I don’t understand if this is a postcode lottery situation, or if there is some sort of score sheet. Either way, it feels like my issues have been ignored for so long that I am now past the point in which I can be treated easily. I have even been refused help because I am "too complicated", yet, at the same time, I am "too well" to be sectioned or given more intense treatment.
It was not until the age of 22 that I found the right help for me. I had to fight the stigma that I put on myself and that was put on me by society, including by doctors. It took me so many attempts and so many big hurdles to get the help I needed.
The effects of stigma (TW: suicide)
Stigma is like this weight attached to the shackles of people in society. It’s up to us to remove the shackles. However, too often people would rather leave the shackles on and shun those who escape. This only brings us all down.
The worrying thing about the effect stigma has had on my life is that it took me eight years and all of my energy to get basic support. It shouldn’t be this way. I get upset when I think of people who may have decided that they could not handle the chase of trying to get help or of people who live with self-stigma because of what they were taught. People are literally dying because of this.
My dad was 49 and he never received therapy. He had mentioned his mental health struggles to doctors time and again but, like me, he refused medication. Therefore, he wasn't taken seriously. Ultimately, many decades of mental illness caught up with him and he ended his life. I ask myself if he would still be here if it weren't for the stigma attached to mental illness.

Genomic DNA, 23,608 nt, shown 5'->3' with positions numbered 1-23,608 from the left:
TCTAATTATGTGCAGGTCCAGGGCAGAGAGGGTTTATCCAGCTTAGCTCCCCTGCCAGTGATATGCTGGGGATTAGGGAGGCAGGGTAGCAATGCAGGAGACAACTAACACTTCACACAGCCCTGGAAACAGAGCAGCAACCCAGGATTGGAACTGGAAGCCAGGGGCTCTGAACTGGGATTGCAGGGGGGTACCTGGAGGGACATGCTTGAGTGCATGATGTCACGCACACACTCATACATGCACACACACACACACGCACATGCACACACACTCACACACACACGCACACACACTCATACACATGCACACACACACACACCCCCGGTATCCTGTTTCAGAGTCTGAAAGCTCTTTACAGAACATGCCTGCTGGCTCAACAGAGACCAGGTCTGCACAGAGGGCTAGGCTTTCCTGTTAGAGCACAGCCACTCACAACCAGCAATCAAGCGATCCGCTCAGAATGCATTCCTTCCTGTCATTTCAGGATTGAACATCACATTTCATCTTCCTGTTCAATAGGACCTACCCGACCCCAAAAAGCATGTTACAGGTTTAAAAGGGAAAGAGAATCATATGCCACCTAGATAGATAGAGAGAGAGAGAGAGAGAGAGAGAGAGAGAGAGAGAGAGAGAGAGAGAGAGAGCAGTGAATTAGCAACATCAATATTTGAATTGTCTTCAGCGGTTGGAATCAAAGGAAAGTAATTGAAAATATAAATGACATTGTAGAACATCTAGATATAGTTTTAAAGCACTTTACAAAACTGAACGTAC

Imagine if he had received treatment when he was younger, for those heartbreaking memories that he used to tell me about. Imagine if someone had helped him. Maybe he would still be here, maybe he could have helped me.
We see stigma so much throughout our daily life. It comes in many forms. It's people making jokes about suicide and disability. It’s people giggling over two people of the same gender kissing. It's people judging a person who has chosen to change their gender. It’s telling people to move on and stop worrying when there is so much more to the story. Really, stigma is only judgment which no one has the right to bestow upon another.
I fight to stand against stigma. I hope that, eventually, stigma will be a thing of the past. But until people stand up and decide to say no to stigma, nothing will change. We can only fight this in unity.
I beg of you to take people seriously. No matter their gender, age, race... No matter who they are. All feelings are real, all feelings are valid, even if you don’t understand them. Let's all come together to raise awareness on mental health and to rid society of mental health stigma.
About Charlotte Underwood
Charlotte Underwood is an author and a mental health advocate. Find her online on Twitter and on her blog.